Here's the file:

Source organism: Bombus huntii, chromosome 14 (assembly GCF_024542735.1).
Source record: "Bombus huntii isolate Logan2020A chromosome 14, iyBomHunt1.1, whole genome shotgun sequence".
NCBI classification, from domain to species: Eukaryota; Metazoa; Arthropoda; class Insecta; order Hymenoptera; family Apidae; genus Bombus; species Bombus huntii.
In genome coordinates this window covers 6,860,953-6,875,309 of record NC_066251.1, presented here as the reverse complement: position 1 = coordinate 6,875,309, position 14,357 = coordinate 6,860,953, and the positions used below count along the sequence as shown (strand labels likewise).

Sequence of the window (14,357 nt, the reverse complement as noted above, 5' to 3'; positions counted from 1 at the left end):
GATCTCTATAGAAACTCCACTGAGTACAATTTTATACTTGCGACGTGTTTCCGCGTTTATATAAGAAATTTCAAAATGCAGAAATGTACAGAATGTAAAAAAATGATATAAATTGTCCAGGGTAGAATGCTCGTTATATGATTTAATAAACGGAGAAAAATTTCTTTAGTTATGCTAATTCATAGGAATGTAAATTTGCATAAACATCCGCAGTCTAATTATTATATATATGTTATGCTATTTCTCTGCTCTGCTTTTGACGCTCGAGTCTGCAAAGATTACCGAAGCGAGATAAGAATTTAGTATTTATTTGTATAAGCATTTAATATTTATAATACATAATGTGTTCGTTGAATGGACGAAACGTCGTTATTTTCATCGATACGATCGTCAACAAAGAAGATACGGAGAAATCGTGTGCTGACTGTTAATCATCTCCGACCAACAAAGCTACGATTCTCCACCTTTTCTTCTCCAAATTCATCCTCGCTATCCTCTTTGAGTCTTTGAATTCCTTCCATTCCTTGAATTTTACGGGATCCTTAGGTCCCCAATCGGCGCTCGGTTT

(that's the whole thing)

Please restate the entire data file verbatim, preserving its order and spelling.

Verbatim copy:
Source organism: Bombus huntii, chromosome 14 (assembly GCF_024542735.1).
Source record: "Bombus huntii isolate Logan2020A chromosome 14, iyBomHunt1.1, whole genome shotgun sequence".
NCBI classification, from domain to species: Eukaryota; Metazoa; Arthropoda; class Insecta; order Hymenoptera; family Apidae; genus Bombus; species Bombus huntii.
In genome coordinates this window covers 6,860,953-6,875,309 of record NC_066251.1, presented here as the reverse complement: position 1 = coordinate 6,875,309, position 14,357 = coordinate 6,860,953, and the positions used below count along the sequence as shown (strand labels likewise).

Sequence of the window (14,357 nt, the reverse complement as noted above, 5' to 3'; positions counted from 1 at the left end):
GATCTCTATAGAAACTCCACTGAGTACAATTTTATACTTGCGACGTGTTTCCGCGTTTATATAAGAAATTTCAAAATGCAGAAATGTACAGAATGTAAAAAAATGATATAAATTGTCCAGGGTAGAATGCTCGTTATATGATTTAATAAACGGAGAAAAATTTCTTTAGTTATGCTAATTCATAGGAATGTAAATTTGCATAAACATCCGCAGTCTAATTATTATATATATGTTATGCTATTTCTCTGCTCTGCTTTTGACGCTCGAGTCTGCAAAGATTACCGAAGCGAGATAAGAATTTAGTATTTATTTGTATAAGCATTTAATATTTATAATACATAATGTGTTCGTTGAATGGACGAAACGTCGTTATTTTCATCGATACGATCGTCAACAAAGAAGATACGGAGAAATCGTGTGCTGACTGTTAATCATCTCCGACCAACAAAGCTACGATTCTCCACCTTTTCTTCTCCAAATTCATCCTCGCTATCCTCTTTGAGTCTTTGAATTCCTTCCATTCCTTGAATTTTACGGGATCCTTAGGTCCCCAATCGGCGCTCGGTTT